I desperately looked at my watch.  Is it 3.1 miles YET?  It almost was but not quite.  Back down off that beach loop and then it was back up toward the sports fields again.  I caught up fairly even with the guy who had been running just ahead of me and I focused on what I thought must be the finishing stretch.  According to my watch, we were past 3 miles so the finish line had to be just up ahead.  He grunted out something like, "great job.  Now all we have is heartbreak hill."  Heartbreak hill?  Aren't we mostly done with hills?  And before the thought fully formed in my mind, there lay before me some sort of embankment of loose bark which was worthy of being crawled up, and above that was the "stairway to heaven."  I would rather refer to it as ankle-break hill, and not only that, but also we were running up while other runners were still running down.  Collisions were eminent.  I managed somehow to drag my body up the bark, up the stairs and back onto the nearest sports field.  Ah, this is the field around which must lie the finish line.  I picked up my pace, seeing as how I was already over 3.1 miles, and prepared to gut it out around the back of the softball field.  When I came around to where the finish line was SUPPOSED to be my every bit of strength fell flat.  There was no finish line around this softball field.  Wrong one.  They all look alike to me.  I had another one to go around before reaching it and I had totally misjudged the entire finale.  By the time I reached the actual finish line, my legs were barely functioning and I might have staggered a bit after stopping.  I'm not sure what words came out of my mouth but I don't think they were pleasant words.  You want to be always appreciative of the volunteers and organizers, but as I wrestled to rip off my race tag (I had accidentally removed it before the race, so had to pin it onto the rest of the race number) I was looking for someone to strangle.  MUST HAVE OXYGEN.  And an Americano.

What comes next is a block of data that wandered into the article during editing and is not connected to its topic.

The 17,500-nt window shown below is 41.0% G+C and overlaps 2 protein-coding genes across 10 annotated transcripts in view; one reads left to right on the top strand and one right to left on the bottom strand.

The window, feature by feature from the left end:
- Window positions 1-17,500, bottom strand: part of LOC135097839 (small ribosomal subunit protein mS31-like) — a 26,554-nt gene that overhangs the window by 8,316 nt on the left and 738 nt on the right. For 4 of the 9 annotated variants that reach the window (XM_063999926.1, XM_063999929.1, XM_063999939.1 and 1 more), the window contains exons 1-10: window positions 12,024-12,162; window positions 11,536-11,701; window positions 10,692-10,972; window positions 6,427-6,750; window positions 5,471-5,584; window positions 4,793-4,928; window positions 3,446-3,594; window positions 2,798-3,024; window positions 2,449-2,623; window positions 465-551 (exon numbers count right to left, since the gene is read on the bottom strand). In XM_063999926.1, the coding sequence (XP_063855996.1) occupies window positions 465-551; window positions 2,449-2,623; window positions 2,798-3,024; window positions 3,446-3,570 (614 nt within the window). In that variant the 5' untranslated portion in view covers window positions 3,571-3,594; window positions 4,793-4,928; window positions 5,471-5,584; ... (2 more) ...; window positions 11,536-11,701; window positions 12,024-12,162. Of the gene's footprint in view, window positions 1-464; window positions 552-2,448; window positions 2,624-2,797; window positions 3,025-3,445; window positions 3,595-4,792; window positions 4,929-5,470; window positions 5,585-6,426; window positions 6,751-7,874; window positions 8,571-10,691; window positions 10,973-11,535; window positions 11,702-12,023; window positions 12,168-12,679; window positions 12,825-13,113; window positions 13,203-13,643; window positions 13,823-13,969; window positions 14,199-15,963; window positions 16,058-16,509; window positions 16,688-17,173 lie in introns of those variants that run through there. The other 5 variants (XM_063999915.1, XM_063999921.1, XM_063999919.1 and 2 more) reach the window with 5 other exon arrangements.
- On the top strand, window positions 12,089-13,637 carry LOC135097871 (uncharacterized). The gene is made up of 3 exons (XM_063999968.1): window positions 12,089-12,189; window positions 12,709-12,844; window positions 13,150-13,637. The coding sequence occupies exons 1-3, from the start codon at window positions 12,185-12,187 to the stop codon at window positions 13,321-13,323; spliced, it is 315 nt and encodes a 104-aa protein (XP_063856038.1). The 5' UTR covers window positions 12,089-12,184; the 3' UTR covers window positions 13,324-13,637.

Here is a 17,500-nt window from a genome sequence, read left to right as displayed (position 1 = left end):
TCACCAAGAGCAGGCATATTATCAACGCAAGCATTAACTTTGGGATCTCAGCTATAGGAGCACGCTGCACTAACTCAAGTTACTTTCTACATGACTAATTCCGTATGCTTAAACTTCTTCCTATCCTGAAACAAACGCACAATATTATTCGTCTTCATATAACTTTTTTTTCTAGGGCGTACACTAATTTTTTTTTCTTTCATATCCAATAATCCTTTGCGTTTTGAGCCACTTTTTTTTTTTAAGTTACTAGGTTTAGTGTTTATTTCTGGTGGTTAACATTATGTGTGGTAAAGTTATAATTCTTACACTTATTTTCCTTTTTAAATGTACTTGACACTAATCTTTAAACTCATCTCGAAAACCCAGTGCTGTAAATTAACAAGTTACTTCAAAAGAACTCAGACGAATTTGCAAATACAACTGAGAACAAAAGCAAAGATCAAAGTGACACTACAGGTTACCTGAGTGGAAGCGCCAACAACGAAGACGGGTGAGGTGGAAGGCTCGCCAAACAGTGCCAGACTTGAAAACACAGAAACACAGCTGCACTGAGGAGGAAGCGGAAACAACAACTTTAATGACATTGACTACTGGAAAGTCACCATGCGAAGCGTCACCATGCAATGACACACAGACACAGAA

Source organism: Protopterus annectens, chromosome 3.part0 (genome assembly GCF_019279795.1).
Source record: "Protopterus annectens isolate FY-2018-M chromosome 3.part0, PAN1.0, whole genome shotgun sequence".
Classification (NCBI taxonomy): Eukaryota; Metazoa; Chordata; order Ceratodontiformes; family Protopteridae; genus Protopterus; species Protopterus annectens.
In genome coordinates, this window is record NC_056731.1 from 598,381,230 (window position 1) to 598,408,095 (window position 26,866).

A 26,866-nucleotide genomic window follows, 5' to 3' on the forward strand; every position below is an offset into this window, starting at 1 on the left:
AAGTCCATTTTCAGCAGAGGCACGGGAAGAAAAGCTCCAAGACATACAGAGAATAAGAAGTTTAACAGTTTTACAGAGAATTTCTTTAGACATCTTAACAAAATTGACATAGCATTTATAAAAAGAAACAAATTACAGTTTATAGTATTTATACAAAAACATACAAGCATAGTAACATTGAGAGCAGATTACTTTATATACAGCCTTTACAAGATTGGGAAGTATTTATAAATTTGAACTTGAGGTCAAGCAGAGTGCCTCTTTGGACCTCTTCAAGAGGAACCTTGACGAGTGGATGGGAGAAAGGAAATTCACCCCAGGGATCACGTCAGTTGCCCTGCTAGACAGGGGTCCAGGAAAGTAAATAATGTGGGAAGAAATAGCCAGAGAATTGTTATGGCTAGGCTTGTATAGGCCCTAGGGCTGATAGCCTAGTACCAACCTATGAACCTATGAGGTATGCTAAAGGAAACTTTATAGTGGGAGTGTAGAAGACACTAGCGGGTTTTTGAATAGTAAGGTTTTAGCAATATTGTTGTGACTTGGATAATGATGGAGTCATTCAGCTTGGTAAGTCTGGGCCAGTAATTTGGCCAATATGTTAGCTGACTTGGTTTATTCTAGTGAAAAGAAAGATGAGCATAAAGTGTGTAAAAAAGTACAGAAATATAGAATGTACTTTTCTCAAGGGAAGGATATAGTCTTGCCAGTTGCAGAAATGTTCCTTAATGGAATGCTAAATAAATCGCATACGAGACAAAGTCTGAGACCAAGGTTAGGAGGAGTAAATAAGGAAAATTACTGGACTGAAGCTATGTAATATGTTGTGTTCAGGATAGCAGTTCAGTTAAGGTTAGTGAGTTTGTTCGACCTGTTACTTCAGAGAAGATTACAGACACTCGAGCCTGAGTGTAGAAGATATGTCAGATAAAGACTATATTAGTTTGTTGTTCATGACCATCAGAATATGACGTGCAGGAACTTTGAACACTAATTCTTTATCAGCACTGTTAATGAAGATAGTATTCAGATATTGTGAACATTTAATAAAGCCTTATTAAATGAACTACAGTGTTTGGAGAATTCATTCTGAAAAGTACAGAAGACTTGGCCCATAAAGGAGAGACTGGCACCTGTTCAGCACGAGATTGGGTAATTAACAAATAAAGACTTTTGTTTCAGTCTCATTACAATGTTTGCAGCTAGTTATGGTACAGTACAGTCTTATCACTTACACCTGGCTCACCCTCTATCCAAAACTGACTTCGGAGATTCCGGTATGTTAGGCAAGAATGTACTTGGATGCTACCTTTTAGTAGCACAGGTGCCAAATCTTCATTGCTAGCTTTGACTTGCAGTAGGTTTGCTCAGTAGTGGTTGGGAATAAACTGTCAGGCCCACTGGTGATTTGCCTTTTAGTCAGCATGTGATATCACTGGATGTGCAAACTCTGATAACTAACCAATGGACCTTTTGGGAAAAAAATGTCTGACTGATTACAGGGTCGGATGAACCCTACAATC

And people do this race week after week.  They think it's fun.  I limped around, breathing as much as possible, reminding myself that I ain't gonna be back next week.  Yah, that's what I said after my first Camp Pendleton Mud Run, and I ended up doing at least 10 of them after that.  That's sort of what I said after giving birth to my first child, but somehow I managed to have another.  It's funny how we soon forget the pain and begin to see all the beauty in the challenging things.  It's like a cream that settles on top after the agitation stops.  That was a Stellar race on a Stellar night and as I cooled down in the warm sunset I was so glad I'd done it.  I began to wonder ... what if?  I knew the course now, what if I did it again - could I do better?  What if I gave it a go on rested legs in tighter shoes?  The Stellar Nights Trail Series gets under your skin.  I think I'm going to get a Stellar Nights tattoo.  It would say something like, "I lived to tell the story."

Thanks to Zack Bertges and Nancy Kaplan for all your work and effort in creating this event and offering such a unique opportunity to our running community.  You and your many volunteers did an exceptional job week after week and with such a great turn-out of runners, it's clear Stellar Nights is here to stay, etched into running history and a new tradition.  I'm going to be back next year and take back the part of me it claimed.